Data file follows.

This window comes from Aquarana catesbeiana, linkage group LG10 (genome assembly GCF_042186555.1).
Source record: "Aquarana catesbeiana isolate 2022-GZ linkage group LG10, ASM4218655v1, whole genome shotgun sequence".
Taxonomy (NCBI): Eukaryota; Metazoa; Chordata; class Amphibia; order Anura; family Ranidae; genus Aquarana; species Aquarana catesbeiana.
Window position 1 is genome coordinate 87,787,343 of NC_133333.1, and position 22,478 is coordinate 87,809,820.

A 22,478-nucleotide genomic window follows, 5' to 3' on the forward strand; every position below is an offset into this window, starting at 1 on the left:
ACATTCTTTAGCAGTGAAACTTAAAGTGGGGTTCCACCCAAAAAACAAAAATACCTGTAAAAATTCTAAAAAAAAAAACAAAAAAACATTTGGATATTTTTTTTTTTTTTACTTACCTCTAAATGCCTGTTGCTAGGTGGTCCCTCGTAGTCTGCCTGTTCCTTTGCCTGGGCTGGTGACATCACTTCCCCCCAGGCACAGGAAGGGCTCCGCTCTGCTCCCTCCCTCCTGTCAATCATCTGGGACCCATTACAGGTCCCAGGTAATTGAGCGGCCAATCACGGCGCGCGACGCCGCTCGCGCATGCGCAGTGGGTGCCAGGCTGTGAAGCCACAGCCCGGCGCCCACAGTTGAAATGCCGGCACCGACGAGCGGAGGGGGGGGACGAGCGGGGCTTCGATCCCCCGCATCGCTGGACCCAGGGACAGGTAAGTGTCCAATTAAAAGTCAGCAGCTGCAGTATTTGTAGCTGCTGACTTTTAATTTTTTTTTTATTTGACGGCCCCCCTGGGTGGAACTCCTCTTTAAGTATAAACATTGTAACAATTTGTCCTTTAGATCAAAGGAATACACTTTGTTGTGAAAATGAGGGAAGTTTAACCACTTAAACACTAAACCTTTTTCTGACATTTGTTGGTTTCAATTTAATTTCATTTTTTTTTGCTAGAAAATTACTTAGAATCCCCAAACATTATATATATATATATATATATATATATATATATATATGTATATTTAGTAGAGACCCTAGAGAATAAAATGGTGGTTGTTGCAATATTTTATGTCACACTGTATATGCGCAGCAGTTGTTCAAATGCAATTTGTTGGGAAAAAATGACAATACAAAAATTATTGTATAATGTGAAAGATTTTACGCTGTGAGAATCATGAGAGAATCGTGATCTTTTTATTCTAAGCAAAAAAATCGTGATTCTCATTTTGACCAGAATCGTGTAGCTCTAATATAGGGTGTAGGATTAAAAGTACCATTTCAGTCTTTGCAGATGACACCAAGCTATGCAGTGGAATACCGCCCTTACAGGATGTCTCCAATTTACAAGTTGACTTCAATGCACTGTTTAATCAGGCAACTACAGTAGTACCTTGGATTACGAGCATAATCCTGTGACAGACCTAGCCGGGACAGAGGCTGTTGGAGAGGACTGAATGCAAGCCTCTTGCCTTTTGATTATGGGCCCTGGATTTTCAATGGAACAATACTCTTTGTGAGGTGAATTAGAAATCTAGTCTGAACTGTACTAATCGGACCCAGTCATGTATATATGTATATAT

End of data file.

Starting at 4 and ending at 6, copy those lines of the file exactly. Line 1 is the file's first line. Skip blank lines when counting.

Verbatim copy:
Window position 1 is genome coordinate 87,787,343 of NC_133333.1, and position 22,478 is coordinate 87,809,820.

A 22,478-nucleotide genomic window follows, 5' to 3' on the forward strand; every position below is an offset into this window, starting at 1 on the left:
ACATTCTTTAGCAGTGAAACTTAAAGTGGGGTTCCACCCAAAAAACAAAAATACCTGTAAAAATTCTAAAAAAAAAAACAAAAAAACATTTGGATATTTTTTTTTTTTTTACTTACCTCTAAATGCCTGTTGCTAGGTGGTCCCTCGTAGTCTGCCTGTTCCTTTGCCTGGGCTGGTGACATCACTTCCCCCCAGGCACAGGAAGGGCTCCGCTCTGCTCCCTCCCTCCTGTCAATCATCTGGGACCCATTACAGGTCCCAGGTAATTGAGCGGCCAATCACGGCGCGCGACGCCGCTCGCGCATGCGCAGTGGGTGCCAGGCTGTGAAGCCACAGCCCGGCGCCCACAGTTGAAATGCCGGCACCGACGAGCGGAGGGGGGGGACGAGCGGGGCTTCGATCCCCCGCATCGCTGGACCCAGGGACAGGTAAGTGTCCAATTAAAAGTCAGCAGCTGCAGTATTTGTAGCTGCTGACTTTTAATTTTTTTTTTATTTGACGGCCCCCCTGGGTGGAACTCCTCTTTAAGTATAAACATTGTAACAATTTGTCCTTTAGATCAAAGGAATACACTTTGTTGTGAAAATGAGGGAAGTTTAACCACTTAAACACTAAACCTTTTTCTGACATTTGTTGGTTTCAATTTAATTTCATTTTTTTTTGCTAGAAAATTACTTAGAATCCCCAAACATTATATATATATATATATATATATATATATATATATATGTATATTTAGTAGAGACCCTAGAGAATAAAATGGTGGTTGTTGCAATATTTTATGTCACACTGTATATGCGCAGCAGTTGTTCAAATGCAATTTGTTGGGAAAAAATGACAATACAAAAATTATTGTATAATGTGAAAGATTTTACGCTGTGAGAATCATGAGAGAATCGTGATCTTTTTATTCTAAGCAAAAAAATCGTGATTCTCATTTTGACCAGAATCGTGTAGCTCTAATATAGGGTGTAGGATTAAAAGTACCATTTCAGTCTTTGCAGATGACACCAAGCTATGCAGTGGAATACCGCCCTTACAGGATGTCTCCAATTTACAAGTTGACTTCAATGCACTGTTTAATCAGGCAACTACAGTAGTACCTTGGATTACGAGCATAATCCTGTGACAGACCTAGCCGGGACAGAGGCTGTTGGAGAGGACTGAATGCAAGCCTCTTGCCTTTTGATTATGGGCCCTGGATTTTCAATGGAACAATACTCTTTGTGAGGTGAATTAGAAATCTAGTCTGAACTGTACTAATCGGACCCAGTCATGTATATATGTATATAT